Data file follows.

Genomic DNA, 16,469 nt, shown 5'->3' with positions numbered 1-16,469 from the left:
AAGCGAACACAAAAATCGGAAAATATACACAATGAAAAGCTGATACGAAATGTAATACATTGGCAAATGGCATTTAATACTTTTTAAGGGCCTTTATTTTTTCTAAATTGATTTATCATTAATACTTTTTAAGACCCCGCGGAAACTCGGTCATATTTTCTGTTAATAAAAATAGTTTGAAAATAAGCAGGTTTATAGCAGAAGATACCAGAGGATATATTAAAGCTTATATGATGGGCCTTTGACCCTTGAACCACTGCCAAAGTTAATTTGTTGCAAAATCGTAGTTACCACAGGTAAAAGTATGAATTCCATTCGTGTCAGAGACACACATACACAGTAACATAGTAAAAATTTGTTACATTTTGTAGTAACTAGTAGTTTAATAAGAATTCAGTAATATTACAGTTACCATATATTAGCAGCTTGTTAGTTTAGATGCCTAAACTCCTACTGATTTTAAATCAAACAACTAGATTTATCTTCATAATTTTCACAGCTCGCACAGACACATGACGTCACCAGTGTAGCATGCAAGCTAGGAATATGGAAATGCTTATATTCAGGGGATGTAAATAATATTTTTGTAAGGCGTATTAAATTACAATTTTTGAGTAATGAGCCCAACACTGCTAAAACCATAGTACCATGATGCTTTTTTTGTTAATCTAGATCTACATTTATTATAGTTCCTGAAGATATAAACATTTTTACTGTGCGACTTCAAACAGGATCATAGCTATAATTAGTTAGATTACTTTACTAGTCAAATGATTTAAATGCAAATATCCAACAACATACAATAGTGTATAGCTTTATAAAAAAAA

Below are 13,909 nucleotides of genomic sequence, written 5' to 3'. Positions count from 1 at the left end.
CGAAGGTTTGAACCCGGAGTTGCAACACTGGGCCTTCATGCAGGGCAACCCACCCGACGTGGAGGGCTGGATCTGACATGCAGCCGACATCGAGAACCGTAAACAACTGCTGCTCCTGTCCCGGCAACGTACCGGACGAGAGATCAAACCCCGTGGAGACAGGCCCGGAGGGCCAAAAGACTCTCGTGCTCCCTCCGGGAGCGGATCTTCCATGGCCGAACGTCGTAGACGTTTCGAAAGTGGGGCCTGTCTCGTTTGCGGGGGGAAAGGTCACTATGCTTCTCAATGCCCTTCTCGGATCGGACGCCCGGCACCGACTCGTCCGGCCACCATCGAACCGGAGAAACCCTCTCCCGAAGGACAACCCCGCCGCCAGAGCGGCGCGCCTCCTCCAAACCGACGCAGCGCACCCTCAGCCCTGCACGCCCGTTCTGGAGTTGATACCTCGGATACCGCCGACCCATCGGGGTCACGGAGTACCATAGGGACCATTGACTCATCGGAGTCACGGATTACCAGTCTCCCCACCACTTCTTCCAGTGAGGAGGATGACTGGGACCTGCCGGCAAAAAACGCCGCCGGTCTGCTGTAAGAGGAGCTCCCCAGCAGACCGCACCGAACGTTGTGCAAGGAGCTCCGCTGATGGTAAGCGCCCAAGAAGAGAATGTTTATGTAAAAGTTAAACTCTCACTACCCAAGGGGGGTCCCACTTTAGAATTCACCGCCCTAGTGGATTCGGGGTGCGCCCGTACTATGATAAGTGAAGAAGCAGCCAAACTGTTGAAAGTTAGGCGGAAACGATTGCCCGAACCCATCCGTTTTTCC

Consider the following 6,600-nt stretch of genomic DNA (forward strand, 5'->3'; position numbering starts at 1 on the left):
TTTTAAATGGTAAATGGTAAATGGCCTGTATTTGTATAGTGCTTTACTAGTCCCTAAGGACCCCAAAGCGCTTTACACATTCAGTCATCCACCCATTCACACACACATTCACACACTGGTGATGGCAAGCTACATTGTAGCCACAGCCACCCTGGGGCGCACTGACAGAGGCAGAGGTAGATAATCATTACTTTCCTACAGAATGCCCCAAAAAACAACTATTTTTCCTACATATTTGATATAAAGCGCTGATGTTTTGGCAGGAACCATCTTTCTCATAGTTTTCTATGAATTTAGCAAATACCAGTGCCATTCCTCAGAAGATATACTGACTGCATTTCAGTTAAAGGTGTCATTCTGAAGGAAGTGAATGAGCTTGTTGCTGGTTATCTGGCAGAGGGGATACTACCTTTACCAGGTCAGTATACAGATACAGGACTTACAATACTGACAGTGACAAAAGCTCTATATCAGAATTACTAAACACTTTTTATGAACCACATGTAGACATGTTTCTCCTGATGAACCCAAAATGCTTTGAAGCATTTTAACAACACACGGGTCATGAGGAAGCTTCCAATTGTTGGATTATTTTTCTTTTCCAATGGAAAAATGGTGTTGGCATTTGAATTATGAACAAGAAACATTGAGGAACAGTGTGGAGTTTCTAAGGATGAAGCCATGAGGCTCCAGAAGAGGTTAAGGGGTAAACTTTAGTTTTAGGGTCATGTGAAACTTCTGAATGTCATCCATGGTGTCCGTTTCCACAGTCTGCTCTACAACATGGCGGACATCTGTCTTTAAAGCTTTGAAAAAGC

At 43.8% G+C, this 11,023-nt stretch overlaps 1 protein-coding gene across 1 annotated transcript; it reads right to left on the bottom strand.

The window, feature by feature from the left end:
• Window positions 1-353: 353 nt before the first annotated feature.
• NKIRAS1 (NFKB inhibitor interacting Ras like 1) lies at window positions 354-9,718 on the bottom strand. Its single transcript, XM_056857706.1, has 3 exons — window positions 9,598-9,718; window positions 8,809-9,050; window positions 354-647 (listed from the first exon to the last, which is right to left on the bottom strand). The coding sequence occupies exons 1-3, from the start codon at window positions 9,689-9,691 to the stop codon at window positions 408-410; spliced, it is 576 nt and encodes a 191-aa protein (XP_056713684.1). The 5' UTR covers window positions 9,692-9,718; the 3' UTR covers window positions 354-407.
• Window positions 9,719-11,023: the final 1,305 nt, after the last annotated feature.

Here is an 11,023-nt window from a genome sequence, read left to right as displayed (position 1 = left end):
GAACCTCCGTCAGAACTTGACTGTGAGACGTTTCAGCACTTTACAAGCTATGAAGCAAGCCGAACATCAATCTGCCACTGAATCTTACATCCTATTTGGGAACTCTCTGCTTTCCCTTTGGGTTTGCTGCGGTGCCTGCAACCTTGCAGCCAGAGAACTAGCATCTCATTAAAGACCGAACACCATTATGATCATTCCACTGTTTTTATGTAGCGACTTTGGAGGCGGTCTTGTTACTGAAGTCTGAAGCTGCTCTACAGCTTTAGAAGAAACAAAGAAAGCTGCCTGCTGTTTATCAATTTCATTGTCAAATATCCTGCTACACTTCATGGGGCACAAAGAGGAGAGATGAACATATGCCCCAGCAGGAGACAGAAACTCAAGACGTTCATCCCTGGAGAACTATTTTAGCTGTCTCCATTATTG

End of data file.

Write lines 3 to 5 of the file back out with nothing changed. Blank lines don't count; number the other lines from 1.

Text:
Below are 13,909 nucleotides of genomic sequence, written 5' to 3'. Positions count from 1 at the left end.
CGAAGGTTTGAACCCGGAGTTGCAACACTGGGCCTTCATGCAGGGCAACCCACCCGACGTGGAGGGCTGGATCTGACATGCAGCCGACATCGAGAACCGTAAACAACTGCTGCTCCTGTCCCGGCAACGTACCGGACGAGAGATCAAACCCCGTGGAGACAGGCCCGGAGGGCCAAAAGACTCTCGTGCTCCCTCCGGGAGCGGATCTTCCATGGCCGAACGTCGTAGACGTTTCGAAAGTGGGGCCTGTCTCGTTTGCGGGGGGAAAGGTCACTATGCTTCTCAATGCCCTTCTCGGATCGGACGCCCGGCACCGACTCGTCCGGCCACCATCGAACCGGAGAAACCCTCTCCCGAAGGACAACCCCGCCGCCAGAGCGGCGCGCCTCCTCCAAACCGACGCAGCGCACCCTCAGCCCTGCACGCCCGTTCTGGAGTTGATACCTCGGATACCGCCGACCCATCGGGGTCACGGAGTACCATAGGGACCATTGACTCATCGGAGTCACGGATTACCAGTCTCCCCACCACTTCTTCCAGTGAGGAGGATGACTGGGACCTGCCGGCAAAAAACGCCGCCGGTCTGCTGTAAGAGGAGCTCCCCAGCAGACCGCACCGAACGTTGTGCAAGGAGCTCCGCTGATGGTAAGCGCCCAAGAAGAGAATGTTTATGTAAAAGTTAAACTCTCACTACCCAAGGGGGGTCCCACTTTAGAATTCACCGCCCTAGTGGATTCGGGGTGCGCCCGTACTATGATAAGTGAAGAAGCAGCCAAACTGTTGAAAGTTAGGCGGAAACGATTGCCCGAACCCATCCGTTTTTCC

Consider the following 6,600-nt stretch of genomic DNA (forward strand, 5'->3'; position numbering starts at 1 on the left):